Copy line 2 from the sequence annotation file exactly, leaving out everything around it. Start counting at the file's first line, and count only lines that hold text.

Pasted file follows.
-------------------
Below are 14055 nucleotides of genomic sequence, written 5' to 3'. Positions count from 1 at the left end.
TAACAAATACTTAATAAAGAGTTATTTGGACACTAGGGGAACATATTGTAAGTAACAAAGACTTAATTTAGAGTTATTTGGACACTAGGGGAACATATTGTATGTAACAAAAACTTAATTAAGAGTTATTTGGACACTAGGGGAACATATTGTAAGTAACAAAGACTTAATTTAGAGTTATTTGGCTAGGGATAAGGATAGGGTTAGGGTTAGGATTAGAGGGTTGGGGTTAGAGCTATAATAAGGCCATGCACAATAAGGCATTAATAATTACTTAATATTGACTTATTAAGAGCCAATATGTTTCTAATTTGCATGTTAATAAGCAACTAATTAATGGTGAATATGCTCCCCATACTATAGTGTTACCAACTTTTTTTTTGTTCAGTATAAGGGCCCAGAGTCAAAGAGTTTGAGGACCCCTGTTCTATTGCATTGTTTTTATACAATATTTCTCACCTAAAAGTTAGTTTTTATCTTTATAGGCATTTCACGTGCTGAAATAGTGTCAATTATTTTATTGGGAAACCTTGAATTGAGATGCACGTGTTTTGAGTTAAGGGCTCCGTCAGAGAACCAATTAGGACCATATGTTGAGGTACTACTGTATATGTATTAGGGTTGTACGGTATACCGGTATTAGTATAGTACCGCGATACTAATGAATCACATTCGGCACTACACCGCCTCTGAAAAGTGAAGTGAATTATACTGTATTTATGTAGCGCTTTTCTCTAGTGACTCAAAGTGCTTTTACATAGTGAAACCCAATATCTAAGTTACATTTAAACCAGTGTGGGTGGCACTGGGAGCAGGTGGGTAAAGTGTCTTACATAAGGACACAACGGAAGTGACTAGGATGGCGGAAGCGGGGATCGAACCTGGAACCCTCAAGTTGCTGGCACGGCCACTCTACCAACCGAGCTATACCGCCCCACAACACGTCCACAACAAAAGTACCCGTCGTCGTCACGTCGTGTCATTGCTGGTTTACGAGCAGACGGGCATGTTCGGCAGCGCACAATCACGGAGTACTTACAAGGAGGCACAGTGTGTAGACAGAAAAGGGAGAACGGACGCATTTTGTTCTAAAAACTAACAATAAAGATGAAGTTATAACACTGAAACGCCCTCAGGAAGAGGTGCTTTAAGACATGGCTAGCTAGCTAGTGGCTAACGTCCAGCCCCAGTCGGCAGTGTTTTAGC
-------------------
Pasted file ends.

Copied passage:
TAACAAATACTTAATAAAGAGTTATTTGGACACTAGGGGAACATATTGTAAGTAACAAAGACTTAATTTAGAGTTATTTGGACACTAGGGGAACATATTGTATGTAACAAAAACTTAATTAAGAGTTATTTGGACACTAGGGGAACATATTGTAAGTAACAAAGACTTAATTTAGAGTTATTTGGCTAGGGATAAGGATAGGGTTAGGGTTAGGATTAGAGGGTTGGGGTTAGAGCTATAATAAGGCCATGCACAATAAGGCATTAATAATTACTTAATATTGACTTATTAAGAGCCAATATGTTTCTAATTTGCATGTTAATAAGCAACTAATTAATGGTGAATATGCTCCCCATACTATAGTGTTACCAACTTTTTTTTTGTTCAGTATAAGGGCCCAGAGTCAAAGAGTTTGAGGACCCCTGTTCTATTGCATTGTTTTTATACAATATTTCTCACCTAAAAGTTAGTTTTTATCTTTATAGGCATTTCACGTGCTGAAATAGTGTCAATTATTTTATTGGGAAACCTTGAATTGAGATGCACGTGTTTTGAGTTAAGGGCTCCGTCAGAGAACCAATTAGGACCATATGTTGAGGTACTACTGTATATGTATTAGGGTTGTACGGTATACCGGTATTAGTATAGTACCGCGATACTAATGAATCACATTCGGCACTACACCGCCTCTGAAAAGTGAAGTGAATTATACTGTATTTATGTAGCGCTTTTCTCTAGTGACTCAAAGTGCTTTTACATAGTGAAACCCAATATCTAAGTTACATTTAAACCAGTGTGGGTGGCACTGGGAGCAGGTGGGTAAAGTGTCTTACATAAGGACACAACGGAAGTGACTAGGATGGCGGAAGCGGGGATCGAACCTGGAACCCTCAAGTTGCTGGCACGGCCACTCTACCAACCGAGCTATACCGCCCCACAACACGTCCACAACAAAAGTACCCGTCGTCGTCACGTCGTGTCATTGCTGGTTTACGAGCAGACGGGCATGTTCGGCAGCGCACAATCACGGAGTACTTACAAGGAGGCACAGTGTGTAGACAGAAAAGGGAGAACGGACGCATTTTGTTCTAAAAACTAACAATAAAGATGAAGTTATAACACTGAAACGCCCTCAGGAAGAGGTGCTTTAAGACATGGCTAGCTAGCTAGTGGCTAACGTCCAGCCCCAGTCGGCAGTGTTTTAGC